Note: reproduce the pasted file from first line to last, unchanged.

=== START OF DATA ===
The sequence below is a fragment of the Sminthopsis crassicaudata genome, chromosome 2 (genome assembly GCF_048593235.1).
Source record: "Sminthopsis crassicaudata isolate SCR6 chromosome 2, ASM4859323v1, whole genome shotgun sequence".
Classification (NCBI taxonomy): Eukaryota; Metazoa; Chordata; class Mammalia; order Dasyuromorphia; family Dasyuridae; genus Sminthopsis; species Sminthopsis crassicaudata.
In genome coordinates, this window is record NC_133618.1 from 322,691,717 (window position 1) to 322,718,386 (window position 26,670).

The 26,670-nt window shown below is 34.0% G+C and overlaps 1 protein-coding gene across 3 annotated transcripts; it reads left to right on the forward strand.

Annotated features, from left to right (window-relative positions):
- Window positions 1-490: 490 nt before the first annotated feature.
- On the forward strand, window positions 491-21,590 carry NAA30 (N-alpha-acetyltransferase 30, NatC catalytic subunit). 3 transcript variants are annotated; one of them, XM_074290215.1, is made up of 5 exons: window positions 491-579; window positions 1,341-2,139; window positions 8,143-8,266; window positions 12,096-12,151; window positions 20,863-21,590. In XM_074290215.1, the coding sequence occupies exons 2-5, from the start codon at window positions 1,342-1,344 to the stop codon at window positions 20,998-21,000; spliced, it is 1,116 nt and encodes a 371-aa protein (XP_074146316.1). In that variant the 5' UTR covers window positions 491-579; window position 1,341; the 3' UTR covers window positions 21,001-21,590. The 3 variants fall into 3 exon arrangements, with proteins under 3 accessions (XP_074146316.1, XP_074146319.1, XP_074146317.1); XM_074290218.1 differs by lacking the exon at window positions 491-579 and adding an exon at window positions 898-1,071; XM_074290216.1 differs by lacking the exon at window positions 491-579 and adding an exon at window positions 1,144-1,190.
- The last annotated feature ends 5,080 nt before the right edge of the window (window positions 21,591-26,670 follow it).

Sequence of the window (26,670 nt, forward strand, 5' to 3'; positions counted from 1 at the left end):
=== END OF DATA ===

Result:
The sequence below is a fragment of the Sminthopsis crassicaudata genome, chromosome 2 (genome assembly GCF_048593235.1).
Source record: "Sminthopsis crassicaudata isolate SCR6 chromosome 2, ASM4859323v1, whole genome shotgun sequence".
Classification (NCBI taxonomy): Eukaryota; Metazoa; Chordata; class Mammalia; order Dasyuromorphia; family Dasyuridae; genus Sminthopsis; species Sminthopsis crassicaudata.
In genome coordinates, this window is record NC_133618.1 from 322,691,717 (window position 1) to 322,718,386 (window position 26,670).

The 26,670-nt window shown below is 34.0% G+C and overlaps 1 protein-coding gene across 3 annotated transcripts; it reads left to right on the forward strand.

Annotated features, from left to right (window-relative positions):
- Window positions 1-490: 490 nt before the first annotated feature.
- On the forward strand, window positions 491-21,590 carry NAA30 (N-alpha-acetyltransferase 30, NatC catalytic subunit). 3 transcript variants are annotated; one of them, XM_074290215.1, is made up of 5 exons: window positions 491-579; window positions 1,341-2,139; window positions 8,143-8,266; window positions 12,096-12,151; window positions 20,863-21,590. In XM_074290215.1, the coding sequence occupies exons 2-5, from the start codon at window positions 1,342-1,344 to the stop codon at window positions 20,998-21,000; spliced, it is 1,116 nt and encodes a 371-aa protein (XP_074146316.1). In that variant the 5' UTR covers window positions 491-579; window position 1,341; the 3' UTR covers window positions 21,001-21,590. The 3 variants fall into 3 exon arrangements, with proteins under 3 accessions (XP_074146316.1, XP_074146319.1, XP_074146317.1); XM_074290218.1 differs by lacking the exon at window positions 491-579 and adding an exon at window positions 898-1,071; XM_074290216.1 differs by lacking the exon at window positions 491-579 and adding an exon at window positions 1,144-1,190.
- The last annotated feature ends 5,080 nt before the right edge of the window (window positions 21,591-26,670 follow it).

Sequence of the window (26,670 nt, forward strand, 5' to 3'; positions counted from 1 at the left end):